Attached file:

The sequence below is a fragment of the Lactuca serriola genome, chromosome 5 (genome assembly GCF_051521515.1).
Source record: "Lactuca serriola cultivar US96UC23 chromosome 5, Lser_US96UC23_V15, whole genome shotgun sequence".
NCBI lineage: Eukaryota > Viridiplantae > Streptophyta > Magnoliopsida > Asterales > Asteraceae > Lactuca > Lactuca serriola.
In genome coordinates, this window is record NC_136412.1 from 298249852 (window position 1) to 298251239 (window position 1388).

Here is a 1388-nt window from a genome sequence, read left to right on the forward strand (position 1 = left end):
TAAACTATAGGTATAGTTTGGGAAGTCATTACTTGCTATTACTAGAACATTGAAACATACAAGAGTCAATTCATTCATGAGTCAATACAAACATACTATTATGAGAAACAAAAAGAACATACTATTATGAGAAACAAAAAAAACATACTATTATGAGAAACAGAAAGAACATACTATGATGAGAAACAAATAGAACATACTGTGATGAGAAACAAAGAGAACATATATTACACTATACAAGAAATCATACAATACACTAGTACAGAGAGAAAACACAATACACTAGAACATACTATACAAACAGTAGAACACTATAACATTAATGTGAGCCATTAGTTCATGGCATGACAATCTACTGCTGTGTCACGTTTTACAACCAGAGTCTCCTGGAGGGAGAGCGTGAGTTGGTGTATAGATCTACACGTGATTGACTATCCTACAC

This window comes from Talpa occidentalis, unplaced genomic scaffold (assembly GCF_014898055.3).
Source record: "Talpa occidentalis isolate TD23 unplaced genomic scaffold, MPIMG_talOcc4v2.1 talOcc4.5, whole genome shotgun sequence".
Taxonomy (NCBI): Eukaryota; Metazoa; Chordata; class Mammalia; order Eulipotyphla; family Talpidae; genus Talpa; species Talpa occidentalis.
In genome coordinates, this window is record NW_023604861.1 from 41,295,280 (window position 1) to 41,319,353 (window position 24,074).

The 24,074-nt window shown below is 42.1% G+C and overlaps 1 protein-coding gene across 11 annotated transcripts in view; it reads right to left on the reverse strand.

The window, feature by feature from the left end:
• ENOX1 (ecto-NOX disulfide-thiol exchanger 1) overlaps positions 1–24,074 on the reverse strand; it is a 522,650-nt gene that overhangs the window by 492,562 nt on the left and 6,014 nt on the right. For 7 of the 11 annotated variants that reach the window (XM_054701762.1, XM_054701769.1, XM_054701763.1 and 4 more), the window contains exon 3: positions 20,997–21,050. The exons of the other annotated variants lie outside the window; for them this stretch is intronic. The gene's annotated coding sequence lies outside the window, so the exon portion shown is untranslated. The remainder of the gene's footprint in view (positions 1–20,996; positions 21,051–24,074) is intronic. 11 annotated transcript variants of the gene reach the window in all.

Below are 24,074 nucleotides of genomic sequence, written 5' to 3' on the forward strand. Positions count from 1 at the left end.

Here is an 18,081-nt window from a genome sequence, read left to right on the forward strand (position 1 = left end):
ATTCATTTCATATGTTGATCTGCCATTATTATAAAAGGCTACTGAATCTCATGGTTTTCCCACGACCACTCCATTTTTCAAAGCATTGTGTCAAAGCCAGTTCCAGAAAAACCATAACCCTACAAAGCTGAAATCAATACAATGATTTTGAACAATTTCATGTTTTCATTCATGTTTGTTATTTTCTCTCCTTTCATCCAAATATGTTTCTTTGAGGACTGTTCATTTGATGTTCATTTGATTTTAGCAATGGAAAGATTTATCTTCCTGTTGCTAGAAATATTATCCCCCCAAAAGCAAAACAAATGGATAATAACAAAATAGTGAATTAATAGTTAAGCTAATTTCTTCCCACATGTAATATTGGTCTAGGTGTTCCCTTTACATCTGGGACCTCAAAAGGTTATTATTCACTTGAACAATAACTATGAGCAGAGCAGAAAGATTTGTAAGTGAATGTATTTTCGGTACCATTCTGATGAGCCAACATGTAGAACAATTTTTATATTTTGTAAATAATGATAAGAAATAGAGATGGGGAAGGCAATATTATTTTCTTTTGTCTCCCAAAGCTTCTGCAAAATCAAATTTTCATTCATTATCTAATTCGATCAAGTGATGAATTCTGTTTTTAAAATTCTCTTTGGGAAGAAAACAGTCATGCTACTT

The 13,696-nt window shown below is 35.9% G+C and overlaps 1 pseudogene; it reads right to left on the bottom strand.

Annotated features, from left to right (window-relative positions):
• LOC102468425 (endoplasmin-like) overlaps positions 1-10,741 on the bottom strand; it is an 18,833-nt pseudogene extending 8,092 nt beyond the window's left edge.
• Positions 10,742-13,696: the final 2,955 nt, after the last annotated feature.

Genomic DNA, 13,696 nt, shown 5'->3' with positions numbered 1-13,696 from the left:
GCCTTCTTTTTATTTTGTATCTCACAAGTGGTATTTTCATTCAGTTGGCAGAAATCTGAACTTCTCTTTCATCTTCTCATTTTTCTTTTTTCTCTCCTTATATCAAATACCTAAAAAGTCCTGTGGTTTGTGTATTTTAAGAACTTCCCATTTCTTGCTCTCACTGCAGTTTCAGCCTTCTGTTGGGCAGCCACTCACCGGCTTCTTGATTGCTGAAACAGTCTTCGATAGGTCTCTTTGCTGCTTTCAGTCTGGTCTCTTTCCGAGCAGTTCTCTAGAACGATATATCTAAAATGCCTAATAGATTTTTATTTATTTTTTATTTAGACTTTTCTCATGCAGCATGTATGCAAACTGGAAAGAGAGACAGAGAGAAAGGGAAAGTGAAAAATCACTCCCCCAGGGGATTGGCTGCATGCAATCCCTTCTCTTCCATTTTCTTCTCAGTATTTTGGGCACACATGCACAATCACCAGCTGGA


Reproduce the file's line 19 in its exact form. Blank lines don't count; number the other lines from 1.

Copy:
• LOC102468425 (endoplasmin-like) overlaps positions 1-10,741 on the bottom strand; it is an 18,833-nt pseudogene extending 8,092 nt beyond the window's left edge.